With Genesis c.1976: L-R front: Rutherford, Collins, Hackett. L-R rear: Banks, Bruford.

Continuing thanks to all for kind comments about my literary efforts. The book continues to sell steadily on a growing word of mouth to which you all – I’m happy to say- contribute!

George H. Myers – Date 08.02.2011 – is ‘looking for a “new or used in “Great Condition” TAMA STARCLASSIC MAPLE… MADE IN JAPAN. I am not sure if I can find a new Tama kit made in Japan? Please let me know A.S.A.P’

Can anyone help George? I’m afraid we don’t trade or deal in drums here George. I have two very nice Bubinga Starclassic kits, one with bigger rock-size drums tuned for rock, and a smaller sized kit tuned more for jazz, and I’m holding on to both of those. Suggest you find your nearest Tama dealer from the Tama website and start by asking him.

Gimber – Date 22.02.2011 – would like to know what makes that “TIC” sound on the “Discipline” album. It sound like an electronic thing. Is highly listenable on “The sheltering sky” alongside the slit drum, on “Discipline” and on the “Frame by Frame intro”. I think is doing the role of the hi-hat. Can you tell me what’s that?

Gimber, that’s the electronic hi-hat that came along with the early version of the innovative Simmons electronic drums SDS5 kit, around 1980. It was an open-and-shut foot pedal triggering an analogue module that produced various white-noise or metallic sounds. I was looking to play less on conventional cymbals and hi-hat, so didn’t even carry a hi-hat on the road for a few years. Much of the ride cymbal work ended up on 6 or 8 Tama Octobans.

Adam Renz – Date 24.02.2011 – specialises in Real Ale pilgrimages to the UK from NY, and congratulations, Russell, on completing your 10th. You’ll know more about the UK than I do, quite probably!

Russell Scarborough – Date 25.02.2011 – wants to ‘purchase lead sheets to Beelzebub & other tunes, so i can coerce others to perform them’.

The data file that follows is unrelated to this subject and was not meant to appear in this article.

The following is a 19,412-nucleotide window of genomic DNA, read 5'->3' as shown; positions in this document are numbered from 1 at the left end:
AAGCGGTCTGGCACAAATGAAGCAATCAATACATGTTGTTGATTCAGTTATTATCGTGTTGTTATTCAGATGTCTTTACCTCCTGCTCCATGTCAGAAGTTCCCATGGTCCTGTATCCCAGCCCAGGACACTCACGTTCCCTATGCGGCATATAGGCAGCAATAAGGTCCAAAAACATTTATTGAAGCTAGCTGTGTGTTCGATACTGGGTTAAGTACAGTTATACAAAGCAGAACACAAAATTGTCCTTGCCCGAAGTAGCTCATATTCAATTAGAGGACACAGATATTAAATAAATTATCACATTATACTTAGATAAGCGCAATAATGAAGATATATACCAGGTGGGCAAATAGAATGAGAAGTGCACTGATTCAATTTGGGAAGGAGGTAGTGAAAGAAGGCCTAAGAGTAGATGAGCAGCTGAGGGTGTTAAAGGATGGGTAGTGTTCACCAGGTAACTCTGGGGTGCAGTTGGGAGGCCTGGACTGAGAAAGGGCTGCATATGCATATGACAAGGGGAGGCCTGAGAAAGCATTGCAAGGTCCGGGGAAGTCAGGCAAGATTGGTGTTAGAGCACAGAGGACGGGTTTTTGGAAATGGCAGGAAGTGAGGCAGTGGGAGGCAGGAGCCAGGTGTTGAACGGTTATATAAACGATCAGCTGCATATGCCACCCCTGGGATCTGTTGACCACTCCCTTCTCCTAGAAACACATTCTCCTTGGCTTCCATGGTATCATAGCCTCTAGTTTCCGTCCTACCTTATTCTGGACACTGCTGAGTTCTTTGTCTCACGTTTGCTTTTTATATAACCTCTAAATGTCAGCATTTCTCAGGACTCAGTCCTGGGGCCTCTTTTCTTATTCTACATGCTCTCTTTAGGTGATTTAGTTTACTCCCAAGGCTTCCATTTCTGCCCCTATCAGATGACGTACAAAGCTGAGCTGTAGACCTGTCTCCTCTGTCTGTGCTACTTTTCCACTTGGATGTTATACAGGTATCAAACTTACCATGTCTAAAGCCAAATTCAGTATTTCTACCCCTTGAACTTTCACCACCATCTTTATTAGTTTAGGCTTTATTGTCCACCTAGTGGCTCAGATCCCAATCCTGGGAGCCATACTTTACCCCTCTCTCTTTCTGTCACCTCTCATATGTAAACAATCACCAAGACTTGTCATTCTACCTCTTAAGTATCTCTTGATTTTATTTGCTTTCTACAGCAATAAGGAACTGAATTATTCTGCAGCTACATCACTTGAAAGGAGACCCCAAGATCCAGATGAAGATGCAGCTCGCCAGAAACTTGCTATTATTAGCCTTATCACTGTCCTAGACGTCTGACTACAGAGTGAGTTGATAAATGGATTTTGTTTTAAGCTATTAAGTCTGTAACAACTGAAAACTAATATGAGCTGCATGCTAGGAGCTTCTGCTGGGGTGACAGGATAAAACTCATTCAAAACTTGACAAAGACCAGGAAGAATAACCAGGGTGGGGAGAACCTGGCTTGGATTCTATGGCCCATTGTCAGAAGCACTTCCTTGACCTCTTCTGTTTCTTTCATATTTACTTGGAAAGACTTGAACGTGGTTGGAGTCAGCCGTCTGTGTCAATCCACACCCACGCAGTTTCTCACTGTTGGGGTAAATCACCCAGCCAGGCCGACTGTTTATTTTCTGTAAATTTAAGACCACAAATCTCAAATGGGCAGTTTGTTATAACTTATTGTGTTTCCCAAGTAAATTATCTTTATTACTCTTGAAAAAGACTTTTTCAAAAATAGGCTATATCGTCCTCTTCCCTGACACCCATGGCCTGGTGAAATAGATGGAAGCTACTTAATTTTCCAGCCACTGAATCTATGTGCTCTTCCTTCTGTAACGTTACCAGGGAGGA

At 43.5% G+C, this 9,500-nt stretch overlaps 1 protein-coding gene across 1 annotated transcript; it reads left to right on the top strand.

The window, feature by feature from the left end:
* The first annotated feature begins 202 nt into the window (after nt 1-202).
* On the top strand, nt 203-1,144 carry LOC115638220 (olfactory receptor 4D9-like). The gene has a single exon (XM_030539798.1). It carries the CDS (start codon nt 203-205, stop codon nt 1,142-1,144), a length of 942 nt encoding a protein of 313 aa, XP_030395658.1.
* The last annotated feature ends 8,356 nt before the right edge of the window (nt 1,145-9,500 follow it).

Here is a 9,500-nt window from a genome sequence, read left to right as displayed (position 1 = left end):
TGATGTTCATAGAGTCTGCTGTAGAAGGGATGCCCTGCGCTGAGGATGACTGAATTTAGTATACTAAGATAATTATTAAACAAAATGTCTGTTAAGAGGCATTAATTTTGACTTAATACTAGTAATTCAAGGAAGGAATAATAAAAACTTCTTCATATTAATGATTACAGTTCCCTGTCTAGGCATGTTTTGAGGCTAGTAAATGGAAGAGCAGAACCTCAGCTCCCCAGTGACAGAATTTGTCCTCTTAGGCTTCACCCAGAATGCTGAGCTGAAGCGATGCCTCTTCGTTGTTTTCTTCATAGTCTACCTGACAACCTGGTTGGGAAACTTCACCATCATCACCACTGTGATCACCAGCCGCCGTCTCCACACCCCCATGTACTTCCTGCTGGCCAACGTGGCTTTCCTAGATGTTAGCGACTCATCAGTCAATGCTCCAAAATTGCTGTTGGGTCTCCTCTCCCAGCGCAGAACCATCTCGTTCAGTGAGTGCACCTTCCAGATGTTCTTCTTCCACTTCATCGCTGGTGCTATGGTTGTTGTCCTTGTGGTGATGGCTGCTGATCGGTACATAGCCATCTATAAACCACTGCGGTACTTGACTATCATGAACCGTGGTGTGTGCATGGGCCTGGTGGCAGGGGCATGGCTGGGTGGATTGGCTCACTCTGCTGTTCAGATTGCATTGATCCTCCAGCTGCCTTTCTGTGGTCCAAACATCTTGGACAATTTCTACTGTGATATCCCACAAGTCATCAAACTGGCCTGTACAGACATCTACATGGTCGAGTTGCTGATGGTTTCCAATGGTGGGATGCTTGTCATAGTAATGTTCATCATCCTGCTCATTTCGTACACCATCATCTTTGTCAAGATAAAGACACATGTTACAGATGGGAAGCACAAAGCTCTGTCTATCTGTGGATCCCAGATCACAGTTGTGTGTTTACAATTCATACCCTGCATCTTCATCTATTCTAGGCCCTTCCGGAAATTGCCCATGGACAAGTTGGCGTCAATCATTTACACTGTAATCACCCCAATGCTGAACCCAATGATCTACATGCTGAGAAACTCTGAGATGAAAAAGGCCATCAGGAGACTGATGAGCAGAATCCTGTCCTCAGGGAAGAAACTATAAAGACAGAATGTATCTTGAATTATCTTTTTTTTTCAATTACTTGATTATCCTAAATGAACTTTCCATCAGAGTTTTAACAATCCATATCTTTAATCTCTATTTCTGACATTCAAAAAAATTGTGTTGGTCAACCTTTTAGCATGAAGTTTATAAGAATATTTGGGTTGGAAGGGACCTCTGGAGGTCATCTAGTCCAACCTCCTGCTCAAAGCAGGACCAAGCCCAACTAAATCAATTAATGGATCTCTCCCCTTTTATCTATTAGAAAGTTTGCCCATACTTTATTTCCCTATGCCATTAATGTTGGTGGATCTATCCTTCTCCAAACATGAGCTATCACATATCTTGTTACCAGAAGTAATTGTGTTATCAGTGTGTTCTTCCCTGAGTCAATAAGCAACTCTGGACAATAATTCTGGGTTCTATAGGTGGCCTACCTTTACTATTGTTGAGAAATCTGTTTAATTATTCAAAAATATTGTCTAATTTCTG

Doesn’t sound like it’s going to be much fun Russell! BTW, it’s always helpful if you could look at this site’s very comprehensive FAQ section if you’re looking for answers. FAQ 17 points you to several of my tunes currently available at www.sheetmusicdirect.com. Might be worth checking to see if what you want is there. I also found an excellent transcription of Hell’s Bells by Lucas Pickford on the web the other day. Could start with that!

Tony Foley – Date 26.02.2011 asks – “You probably read about the recent death of Anglo-American jazz composer/pianist George Shearing. Considering his classical background and the development of his signature double melody block chord (which certainly made his form of bebop accessible to me), just wondered if you had any thoughts on his influence/legacy?”

Despite the British connection, Tony, I regret Shearing’s music remained only in the deep background for me, albeit as an instantly recognisable sound. That alone is such a hard thing to do in music – to corner and then inhabit your own small area such that anything you apply your technique to instantly becomes ‘yours’. I respect anyone who can do that. On a slightly broader note, musicians tend to spend so much time working on their own skills that they devote much less time to the absorption of other people’s work than is commonly imagined. Shearing is but one of probably many players who’s work I regret I missed.